In T-SQL you could have a query like:
SELECT * FROM Users WHERE User_Rights IN ("Admin", "User", "Limited")
How would you replicate that in a Linq to Entities query? Is it even possible? Thanks!
You need to turn it on it's head in terms of the way you're thinking about it. Instead of doing "in" to find the current item's user rights in a predefined set of applicable user rights, you're asking a predefined set of user rights if it contains the current item's applicable value. This is exactly the same way you would find an item in a regular list in .NET.
There are two ways of doing this using LINQ, one uses query syntax and the other uses method syntax. Essentially, they are the same and could be used interchangeably depending on your preference:
My personal preference in this instance might be method syntax because instead of assigning the variable, I could do the foreach over an anonymous call like this:
Syntactically this looks more complex, and you have to understand the concept of lambda expressions or delegates to really figure out what's going on, but as you can see, this condenses the code a fair amount.
It all comes down to your coding style and preference - all three of my examples do the same thing slightly differently.
An alternative way doesn't even use LINQ, you can use the same method syntax replacing "where" with "FindAll" and get the same result, which will also work in .NET 2.0:
If you're using VS2008/.net 3.5, see Alex James' tip #8: http://blogs.msdn.com/alexj/archive/2009/03/26/tip-8-writing-where-in-style-queries-using-linq-to-entities.aspx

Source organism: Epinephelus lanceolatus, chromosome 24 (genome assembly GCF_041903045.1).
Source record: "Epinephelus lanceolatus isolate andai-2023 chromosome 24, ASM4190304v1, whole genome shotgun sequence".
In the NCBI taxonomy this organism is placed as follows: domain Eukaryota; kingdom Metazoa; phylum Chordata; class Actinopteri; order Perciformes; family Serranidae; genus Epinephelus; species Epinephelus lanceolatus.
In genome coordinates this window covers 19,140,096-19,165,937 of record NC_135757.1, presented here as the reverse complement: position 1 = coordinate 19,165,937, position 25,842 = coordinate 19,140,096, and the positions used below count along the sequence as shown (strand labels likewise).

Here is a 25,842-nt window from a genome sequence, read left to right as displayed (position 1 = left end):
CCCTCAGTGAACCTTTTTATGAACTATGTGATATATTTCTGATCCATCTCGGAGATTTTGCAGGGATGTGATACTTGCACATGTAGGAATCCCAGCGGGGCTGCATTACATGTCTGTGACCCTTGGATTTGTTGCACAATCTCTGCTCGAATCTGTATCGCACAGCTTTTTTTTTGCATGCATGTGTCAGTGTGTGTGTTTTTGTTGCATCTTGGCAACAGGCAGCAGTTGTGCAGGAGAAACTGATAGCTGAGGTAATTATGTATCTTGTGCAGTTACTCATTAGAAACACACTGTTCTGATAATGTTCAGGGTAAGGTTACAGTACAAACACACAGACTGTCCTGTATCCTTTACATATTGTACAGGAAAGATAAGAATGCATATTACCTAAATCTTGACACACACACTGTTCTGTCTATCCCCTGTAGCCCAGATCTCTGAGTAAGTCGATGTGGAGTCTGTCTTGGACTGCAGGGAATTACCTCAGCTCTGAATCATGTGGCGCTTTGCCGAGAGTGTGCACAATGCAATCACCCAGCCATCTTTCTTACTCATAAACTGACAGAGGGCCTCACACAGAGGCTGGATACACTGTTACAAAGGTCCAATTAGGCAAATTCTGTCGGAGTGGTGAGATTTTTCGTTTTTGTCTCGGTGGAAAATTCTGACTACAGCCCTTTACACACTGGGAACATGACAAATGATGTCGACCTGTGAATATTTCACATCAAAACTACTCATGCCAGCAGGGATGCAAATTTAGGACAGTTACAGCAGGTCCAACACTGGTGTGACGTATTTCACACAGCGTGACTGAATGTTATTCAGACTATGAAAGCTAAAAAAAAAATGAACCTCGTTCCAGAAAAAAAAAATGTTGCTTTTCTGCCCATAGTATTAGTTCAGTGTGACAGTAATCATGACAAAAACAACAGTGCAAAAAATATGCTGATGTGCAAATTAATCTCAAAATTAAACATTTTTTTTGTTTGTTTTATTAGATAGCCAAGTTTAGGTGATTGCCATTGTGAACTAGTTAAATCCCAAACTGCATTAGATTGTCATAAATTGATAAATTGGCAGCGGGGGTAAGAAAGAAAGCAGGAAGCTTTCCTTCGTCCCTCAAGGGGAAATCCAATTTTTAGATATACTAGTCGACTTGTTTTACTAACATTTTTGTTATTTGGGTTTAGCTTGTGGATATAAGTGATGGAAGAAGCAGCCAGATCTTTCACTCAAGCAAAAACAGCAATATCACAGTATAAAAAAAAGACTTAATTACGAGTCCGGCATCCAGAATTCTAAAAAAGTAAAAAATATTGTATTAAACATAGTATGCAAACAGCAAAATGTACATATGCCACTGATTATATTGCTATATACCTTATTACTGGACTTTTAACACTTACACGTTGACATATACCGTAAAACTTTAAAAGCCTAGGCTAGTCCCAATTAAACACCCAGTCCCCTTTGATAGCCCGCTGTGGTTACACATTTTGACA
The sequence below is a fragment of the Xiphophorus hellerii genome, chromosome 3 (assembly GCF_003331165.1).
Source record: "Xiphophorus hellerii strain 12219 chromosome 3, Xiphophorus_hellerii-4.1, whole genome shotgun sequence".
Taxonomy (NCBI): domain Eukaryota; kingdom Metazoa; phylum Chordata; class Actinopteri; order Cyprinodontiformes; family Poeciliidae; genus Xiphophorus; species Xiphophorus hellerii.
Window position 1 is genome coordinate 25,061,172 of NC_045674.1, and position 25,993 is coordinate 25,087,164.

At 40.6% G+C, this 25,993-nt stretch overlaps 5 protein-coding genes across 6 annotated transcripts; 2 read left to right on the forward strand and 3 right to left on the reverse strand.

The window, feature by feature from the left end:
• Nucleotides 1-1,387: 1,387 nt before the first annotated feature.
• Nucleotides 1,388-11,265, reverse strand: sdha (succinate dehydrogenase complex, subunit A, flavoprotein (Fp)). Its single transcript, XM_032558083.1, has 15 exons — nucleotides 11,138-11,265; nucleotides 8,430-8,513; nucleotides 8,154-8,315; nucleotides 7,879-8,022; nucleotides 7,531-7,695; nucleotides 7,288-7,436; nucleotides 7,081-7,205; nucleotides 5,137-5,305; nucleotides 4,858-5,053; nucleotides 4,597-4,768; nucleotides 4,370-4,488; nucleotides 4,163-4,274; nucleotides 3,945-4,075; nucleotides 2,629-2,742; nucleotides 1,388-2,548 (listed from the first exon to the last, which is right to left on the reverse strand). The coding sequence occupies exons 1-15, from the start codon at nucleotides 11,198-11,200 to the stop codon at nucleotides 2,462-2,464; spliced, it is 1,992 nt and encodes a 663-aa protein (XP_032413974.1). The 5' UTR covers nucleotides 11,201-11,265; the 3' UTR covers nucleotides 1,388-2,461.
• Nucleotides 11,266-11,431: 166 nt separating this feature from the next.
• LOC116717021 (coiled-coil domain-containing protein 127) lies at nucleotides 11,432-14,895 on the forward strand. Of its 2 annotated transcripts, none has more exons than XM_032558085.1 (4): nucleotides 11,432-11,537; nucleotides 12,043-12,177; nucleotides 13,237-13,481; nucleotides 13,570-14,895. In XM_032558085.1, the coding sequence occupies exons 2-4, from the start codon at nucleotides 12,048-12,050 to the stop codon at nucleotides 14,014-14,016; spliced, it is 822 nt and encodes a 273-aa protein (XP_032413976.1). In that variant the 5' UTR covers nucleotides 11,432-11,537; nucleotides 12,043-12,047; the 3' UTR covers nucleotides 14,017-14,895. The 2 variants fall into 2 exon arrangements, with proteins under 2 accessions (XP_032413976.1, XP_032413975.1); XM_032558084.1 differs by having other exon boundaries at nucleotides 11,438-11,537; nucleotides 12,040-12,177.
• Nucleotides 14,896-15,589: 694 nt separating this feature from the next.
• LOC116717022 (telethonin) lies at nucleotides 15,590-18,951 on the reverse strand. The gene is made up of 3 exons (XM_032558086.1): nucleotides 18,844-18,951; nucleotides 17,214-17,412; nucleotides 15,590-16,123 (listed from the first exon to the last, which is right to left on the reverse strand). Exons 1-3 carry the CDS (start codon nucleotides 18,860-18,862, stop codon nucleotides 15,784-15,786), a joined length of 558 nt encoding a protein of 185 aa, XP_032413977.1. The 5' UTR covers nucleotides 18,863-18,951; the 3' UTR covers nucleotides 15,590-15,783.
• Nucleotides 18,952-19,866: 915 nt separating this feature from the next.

Otherwise just use the array.Contains(someEntity.Member) method.
This should suffice your purpose. It compares two collections and checks if one collection has the values matching those in the other collection
I also tried to work with an SQL-IN-like thing - querying against an Entity Data Model. My approach is a string builder to compose a big OR-expression. That's terribly ugly, but I'm afraid it's the only way to go right now.
Now well, that looks like this:
Working with GUIDs in this context: As you can see above, there is always the word "GUID" before the GUID ifself in the query string fragments. If you don't add this,
Found this in MSDN Forums, might be helpful to have in mind.
... looking forward for the next version of .NET and Entity Framework, when everything get's better. :)
I will go for Inner Join in this context. If I would have used contains, it would iterate 6 times despite if the fact that there are just one match.
Disadvantages of Contains
Suppose I have two list objects.
Using Contains, it will search for each List 1 item in List 2 that means iteration will happen 49 times !!!
Seriously? You folks have never used